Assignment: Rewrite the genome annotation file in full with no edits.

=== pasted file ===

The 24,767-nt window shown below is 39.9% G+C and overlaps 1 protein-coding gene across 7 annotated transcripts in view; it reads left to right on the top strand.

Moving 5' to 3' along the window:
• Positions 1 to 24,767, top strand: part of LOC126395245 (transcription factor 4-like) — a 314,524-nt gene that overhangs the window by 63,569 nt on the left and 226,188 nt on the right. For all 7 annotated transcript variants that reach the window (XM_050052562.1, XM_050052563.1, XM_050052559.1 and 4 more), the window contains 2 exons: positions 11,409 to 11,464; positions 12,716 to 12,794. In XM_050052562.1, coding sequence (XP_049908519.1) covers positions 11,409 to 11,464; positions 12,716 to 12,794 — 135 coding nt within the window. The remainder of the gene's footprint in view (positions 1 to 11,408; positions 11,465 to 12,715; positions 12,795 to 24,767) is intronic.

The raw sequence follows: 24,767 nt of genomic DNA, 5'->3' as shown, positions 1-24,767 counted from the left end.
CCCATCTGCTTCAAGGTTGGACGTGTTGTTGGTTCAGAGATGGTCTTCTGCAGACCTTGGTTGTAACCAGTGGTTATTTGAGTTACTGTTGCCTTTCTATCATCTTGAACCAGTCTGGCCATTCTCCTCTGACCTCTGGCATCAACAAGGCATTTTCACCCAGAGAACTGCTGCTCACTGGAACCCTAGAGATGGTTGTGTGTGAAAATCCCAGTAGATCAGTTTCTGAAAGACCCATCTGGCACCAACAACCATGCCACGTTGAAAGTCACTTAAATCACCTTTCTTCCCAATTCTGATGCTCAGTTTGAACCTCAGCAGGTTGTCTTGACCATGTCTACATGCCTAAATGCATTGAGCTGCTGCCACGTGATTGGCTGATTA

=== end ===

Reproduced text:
The 24,767-nt window shown below is 39.9% G+C and overlaps 1 protein-coding gene across 7 annotated transcripts in view; it reads left to right on the top strand.

Moving 5' to 3' along the window:
• Positions 1 to 24,767, top strand: part of LOC126395245 (transcription factor 4-like) — a 314,524-nt gene that overhangs the window by 63,569 nt on the left and 226,188 nt on the right. For all 7 annotated transcript variants that reach the window (XM_050052562.1, XM_050052563.1, XM_050052559.1 and 4 more), the window contains 2 exons: positions 11,409 to 11,464; positions 12,716 to 12,794. In XM_050052562.1, coding sequence (XP_049908519.1) covers positions 11,409 to 11,464; positions 12,716 to 12,794 — 135 coding nt within the window. The remainder of the gene's footprint in view (positions 1 to 11,408; positions 11,465 to 12,715; positions 12,795 to 24,767) is intronic.

The raw sequence follows: 24,767 nt of genomic DNA, 5'->3' as shown, positions 1-24,767 counted from the left end.
CCCATCTGCTTCAAGGTTGGACGTGTTGTTGGTTCAGAGATGGTCTTCTGCAGACCTTGGTTGTAACCAGTGGTTATTTGAGTTACTGTTGCCTTTCTATCATCTTGAACCAGTCTGGCCATTCTCCTCTGACCTCTGGCATCAACAAGGCATTTTCACCCAGAGAACTGCTGCTCACTGGAACCCTAGAGATGGTTGTGTGTGAAAATCCCAGTAGATCAGTTTCTGAAAGACCCATCTGGCACCAACAACCATGCCACGTTGAAAGTCACTTAAATCACCTTTCTTCCCAATTCTGATGCTCAGTTTGAACCTCAGCAGGTTGTCTTGACCATGTCTACATGCCTAAATGCATTGAGCTGCTGCCACGTGATTGGCTGATTA